• working with Ofsted to tackle educational underperformance by continuing to intervene where a school has inadequate, or consecutive judgements by Ofsted that are below good. There is also consideration as to whether academies should only transfer between trusts with the consent of both trust boards or where they are eligible for intervention, as currently, given that transfers in other circumstances risks disincentivising strong trusts from taking on schools in need of support.

Recognising academy trust quality

The report also sets out how the Department will ensure that trust quality is recognised more clearly. To improve the reach of strong trusts, the report has found that the Department needs to more clearly set out what is meant by ‘trust quality’. It is hoped that this will enable Department decisions to promote quality and inform leaders’ priorities for effective trust development. As a result, schools which have not converted to academy status will see the benefits of forming, or joining, a trust.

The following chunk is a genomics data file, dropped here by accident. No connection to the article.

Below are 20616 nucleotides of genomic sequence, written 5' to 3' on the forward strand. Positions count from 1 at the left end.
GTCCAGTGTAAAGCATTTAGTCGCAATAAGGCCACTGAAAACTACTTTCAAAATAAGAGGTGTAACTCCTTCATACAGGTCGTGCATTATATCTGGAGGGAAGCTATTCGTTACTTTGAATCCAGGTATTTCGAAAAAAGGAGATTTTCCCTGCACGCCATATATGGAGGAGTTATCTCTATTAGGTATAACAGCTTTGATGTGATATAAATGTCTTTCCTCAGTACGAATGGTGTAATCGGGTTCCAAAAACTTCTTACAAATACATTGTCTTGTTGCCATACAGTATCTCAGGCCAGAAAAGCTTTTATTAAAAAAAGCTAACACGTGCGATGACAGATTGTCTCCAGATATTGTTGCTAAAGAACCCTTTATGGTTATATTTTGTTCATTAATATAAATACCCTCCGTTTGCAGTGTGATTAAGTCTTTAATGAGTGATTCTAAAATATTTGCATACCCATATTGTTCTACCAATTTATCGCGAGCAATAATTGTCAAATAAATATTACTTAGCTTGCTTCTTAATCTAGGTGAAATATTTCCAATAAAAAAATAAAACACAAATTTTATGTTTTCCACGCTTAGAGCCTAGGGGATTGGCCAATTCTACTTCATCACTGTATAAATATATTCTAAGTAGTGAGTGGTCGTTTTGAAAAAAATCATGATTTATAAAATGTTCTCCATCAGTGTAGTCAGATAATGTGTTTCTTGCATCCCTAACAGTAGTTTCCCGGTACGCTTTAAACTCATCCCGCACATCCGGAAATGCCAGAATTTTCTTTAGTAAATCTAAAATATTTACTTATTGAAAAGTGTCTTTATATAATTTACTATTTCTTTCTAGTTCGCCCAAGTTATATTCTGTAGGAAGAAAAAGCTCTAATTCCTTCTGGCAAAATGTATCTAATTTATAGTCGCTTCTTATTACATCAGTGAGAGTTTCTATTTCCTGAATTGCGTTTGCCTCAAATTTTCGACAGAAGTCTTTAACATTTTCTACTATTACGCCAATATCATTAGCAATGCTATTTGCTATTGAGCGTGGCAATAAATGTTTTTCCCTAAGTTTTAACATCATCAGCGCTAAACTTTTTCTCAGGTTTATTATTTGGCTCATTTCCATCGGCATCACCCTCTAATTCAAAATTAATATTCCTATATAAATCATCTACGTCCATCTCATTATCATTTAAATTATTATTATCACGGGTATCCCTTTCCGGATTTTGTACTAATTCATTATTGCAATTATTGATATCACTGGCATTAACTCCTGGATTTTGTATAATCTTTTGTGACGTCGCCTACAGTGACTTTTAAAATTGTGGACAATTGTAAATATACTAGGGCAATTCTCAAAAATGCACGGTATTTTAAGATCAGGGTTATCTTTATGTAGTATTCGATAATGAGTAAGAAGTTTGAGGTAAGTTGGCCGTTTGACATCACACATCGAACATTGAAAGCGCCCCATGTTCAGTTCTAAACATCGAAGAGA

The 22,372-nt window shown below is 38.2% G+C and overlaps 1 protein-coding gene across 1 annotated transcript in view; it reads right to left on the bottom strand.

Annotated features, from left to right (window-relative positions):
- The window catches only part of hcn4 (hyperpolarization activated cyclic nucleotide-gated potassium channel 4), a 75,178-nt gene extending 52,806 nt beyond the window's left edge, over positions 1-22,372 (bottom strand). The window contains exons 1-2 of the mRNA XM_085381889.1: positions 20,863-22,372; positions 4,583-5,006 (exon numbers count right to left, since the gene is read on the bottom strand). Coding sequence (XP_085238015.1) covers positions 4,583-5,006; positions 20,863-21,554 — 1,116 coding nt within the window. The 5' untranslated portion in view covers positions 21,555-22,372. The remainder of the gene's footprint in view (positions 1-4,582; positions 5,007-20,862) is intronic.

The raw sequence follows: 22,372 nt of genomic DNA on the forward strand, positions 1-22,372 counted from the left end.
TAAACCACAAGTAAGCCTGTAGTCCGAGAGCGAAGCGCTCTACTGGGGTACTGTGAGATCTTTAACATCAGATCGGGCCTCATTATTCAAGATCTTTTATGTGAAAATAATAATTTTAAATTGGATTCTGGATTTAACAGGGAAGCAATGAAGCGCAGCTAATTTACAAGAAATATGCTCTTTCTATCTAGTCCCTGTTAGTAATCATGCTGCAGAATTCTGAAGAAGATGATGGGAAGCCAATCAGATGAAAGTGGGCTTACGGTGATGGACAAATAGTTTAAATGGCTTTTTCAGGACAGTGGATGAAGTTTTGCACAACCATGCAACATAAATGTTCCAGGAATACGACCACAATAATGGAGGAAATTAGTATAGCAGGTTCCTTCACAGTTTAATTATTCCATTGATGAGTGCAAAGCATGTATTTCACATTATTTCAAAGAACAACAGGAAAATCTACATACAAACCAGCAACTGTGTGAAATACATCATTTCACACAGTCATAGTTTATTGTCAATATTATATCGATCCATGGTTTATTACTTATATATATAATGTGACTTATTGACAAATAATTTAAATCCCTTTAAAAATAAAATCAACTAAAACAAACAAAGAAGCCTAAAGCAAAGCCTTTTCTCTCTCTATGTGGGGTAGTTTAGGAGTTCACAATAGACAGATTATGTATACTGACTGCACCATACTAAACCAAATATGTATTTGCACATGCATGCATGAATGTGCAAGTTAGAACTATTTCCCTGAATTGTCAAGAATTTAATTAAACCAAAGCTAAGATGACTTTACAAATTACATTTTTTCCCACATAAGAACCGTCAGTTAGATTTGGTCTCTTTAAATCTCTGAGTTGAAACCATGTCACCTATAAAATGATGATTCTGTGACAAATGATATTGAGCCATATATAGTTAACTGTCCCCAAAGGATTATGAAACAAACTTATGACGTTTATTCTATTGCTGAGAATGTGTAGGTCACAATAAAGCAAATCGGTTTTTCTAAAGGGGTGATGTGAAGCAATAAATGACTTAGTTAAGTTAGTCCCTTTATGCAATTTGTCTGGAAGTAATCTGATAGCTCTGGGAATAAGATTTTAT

The proposed steps to be taken include:

  • developing expanded descriptions of ‘trust quality’, which will be proposed this month and finalised in June 2023;
  • publishing new Trust Development Statements to set clearer strategic direction in the areas of highest need;
  • commissioning decisions made by the Department’s Regions Group are the main way in which the Department shapes the trust landscape. The role of Regional Directors in commissioning is to consider and approve sector-led applications, including academy conversions and mergers. To ensure that commissioning decisions reflect the needs of local communities, the Department wants to focus on building a more transparent commissioning process, with clearer, consolidated commissioning guidance planned to be published in June 2023 and implemented in the autumn;
  • developing ways to present relevant and appropriate data in respect of decision-making back to academy trusts to improve their understanding. It is proposed that this will include providing trusts with more relevant information in respect of their own performance measures against other trusts operating in similar localities and contexts.

Strengthening support